It was fun reliving the pleasant childhood memories of early TV, especially the local children’s shows like Zeebo and Uncle Elihu, which, based on the responses I received, every town seemed to have in the 1950s and 60s.
Tomorrow’s story is about less pleasant memories. It recalls a darker time, in more ways than one. Be prepared for language we don’t hear anymore, but which was all too common in an earlier era in America.
It seems preposterous now when I think about it, but the conversation I had with friends one afternoon on the way home from school really happened.
I think about the incident I describe in the context of the recent news about police conduct in Black neighborhoods and the horribly racist rants on President Obama’s new Twitter account, and realize, to my great sadness, that we still aren’t anywhere near the dream of a post-racial society that seemed so tantalizingly close when Obama was first elected.
This story will shock my kids, who thankfully are much less concerned about racial differences than my generation was, but who are nonetheless aware of how racially and economically stratified America still is. They both went to inner-city schools, live in big cities, and their friends are a much more racially diverse group than mine were–or could have been, given the legal apartheid of my youth–when I was growing up.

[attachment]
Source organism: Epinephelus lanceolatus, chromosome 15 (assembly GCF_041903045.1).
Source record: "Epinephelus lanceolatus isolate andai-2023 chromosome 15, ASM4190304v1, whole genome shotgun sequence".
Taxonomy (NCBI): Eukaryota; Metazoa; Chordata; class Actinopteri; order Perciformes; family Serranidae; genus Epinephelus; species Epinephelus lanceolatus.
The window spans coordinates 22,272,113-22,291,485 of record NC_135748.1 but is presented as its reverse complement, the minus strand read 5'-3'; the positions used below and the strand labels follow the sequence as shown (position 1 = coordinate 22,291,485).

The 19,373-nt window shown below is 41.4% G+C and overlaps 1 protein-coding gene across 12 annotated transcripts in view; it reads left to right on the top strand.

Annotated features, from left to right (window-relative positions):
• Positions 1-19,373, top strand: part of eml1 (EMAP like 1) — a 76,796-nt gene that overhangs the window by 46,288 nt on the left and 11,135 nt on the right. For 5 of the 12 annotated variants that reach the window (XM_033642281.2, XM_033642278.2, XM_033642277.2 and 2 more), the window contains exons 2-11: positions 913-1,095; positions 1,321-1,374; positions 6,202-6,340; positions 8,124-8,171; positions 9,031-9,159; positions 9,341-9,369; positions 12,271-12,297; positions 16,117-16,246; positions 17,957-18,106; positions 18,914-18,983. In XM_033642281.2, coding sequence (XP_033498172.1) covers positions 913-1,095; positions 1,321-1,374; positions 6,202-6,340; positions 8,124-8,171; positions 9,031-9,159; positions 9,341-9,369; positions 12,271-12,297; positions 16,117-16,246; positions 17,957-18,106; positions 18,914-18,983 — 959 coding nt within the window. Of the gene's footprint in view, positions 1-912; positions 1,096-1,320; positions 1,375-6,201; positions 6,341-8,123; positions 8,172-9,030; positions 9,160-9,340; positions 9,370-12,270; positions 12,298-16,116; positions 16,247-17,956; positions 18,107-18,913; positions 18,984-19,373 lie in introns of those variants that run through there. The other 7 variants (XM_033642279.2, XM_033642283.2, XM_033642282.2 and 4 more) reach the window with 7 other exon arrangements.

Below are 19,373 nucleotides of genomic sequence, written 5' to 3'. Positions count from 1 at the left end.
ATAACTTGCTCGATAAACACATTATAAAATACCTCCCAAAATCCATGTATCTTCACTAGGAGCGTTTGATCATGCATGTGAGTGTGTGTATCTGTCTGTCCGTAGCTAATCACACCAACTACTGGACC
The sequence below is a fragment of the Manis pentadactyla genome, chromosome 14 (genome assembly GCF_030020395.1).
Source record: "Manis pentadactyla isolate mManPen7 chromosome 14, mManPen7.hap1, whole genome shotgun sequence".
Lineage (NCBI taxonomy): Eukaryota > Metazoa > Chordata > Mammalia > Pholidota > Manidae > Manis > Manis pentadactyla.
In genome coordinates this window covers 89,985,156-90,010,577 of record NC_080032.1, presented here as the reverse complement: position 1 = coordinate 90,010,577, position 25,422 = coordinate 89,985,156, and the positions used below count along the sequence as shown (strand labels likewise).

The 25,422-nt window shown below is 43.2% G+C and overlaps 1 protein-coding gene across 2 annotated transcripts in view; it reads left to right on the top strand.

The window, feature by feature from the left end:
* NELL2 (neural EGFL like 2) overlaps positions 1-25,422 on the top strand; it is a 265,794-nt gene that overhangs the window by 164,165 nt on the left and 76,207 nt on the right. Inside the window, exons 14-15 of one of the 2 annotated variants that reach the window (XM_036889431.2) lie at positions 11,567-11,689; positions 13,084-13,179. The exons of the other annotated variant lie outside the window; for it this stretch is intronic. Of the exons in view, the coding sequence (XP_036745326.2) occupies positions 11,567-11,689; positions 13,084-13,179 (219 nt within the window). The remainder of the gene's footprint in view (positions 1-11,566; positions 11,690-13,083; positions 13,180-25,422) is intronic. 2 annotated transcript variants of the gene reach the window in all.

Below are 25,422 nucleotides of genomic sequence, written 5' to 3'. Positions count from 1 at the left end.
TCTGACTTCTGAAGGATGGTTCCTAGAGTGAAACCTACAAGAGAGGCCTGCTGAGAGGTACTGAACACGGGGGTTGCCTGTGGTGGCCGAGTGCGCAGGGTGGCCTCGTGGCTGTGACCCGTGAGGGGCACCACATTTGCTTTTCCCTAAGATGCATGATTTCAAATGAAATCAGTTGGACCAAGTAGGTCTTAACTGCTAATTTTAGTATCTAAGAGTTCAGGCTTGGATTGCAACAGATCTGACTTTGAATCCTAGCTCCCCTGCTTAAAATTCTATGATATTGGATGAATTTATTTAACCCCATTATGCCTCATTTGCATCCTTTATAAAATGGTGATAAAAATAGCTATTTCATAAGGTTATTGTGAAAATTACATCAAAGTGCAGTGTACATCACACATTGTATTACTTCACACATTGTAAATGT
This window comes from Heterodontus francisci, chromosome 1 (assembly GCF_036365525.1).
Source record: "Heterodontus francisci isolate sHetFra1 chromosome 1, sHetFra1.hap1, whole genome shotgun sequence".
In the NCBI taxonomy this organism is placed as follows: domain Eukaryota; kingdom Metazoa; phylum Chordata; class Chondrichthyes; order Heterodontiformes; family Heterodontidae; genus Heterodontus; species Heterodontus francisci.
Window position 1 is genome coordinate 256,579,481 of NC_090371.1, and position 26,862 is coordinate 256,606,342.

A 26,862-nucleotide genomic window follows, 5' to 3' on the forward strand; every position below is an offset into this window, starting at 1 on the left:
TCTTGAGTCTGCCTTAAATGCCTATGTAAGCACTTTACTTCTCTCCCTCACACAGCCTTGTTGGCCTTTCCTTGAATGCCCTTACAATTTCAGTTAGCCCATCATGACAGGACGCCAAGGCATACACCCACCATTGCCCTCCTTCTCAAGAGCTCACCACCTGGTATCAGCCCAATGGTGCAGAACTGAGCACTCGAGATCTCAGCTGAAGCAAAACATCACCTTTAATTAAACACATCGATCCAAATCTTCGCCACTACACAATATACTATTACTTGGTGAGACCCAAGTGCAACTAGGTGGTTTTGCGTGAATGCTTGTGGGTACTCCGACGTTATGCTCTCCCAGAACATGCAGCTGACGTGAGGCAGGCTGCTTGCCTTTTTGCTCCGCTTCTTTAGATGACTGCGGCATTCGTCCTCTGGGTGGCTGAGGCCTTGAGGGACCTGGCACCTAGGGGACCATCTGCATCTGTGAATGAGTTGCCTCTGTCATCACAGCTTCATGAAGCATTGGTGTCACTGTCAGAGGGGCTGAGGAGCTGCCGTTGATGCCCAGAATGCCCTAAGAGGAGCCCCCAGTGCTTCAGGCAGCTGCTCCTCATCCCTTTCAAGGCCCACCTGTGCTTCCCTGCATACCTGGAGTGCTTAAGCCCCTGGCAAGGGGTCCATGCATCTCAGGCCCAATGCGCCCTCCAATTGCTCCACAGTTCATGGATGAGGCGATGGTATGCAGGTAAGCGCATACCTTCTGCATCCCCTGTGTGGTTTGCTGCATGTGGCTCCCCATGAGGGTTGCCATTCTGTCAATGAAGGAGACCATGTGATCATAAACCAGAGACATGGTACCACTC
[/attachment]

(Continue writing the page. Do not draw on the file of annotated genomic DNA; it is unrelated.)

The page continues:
My hope is, as our generation fades and theirs ascends, that progress toward a truly race-blind country will continue, recent evidence to the contrary. My fear is that it will take many more generations, especially given the direction this country is taking. The dramatic increase in economic disparity, the simultaneous decrease in social and infrastructure spending, and the recent cynical restrictions on voting rights may doom us to an enduringly divided society for the foreseeable future.
But still, we’ve come a very long way in a very short time, as I hope tomorrow’s tale illustrates.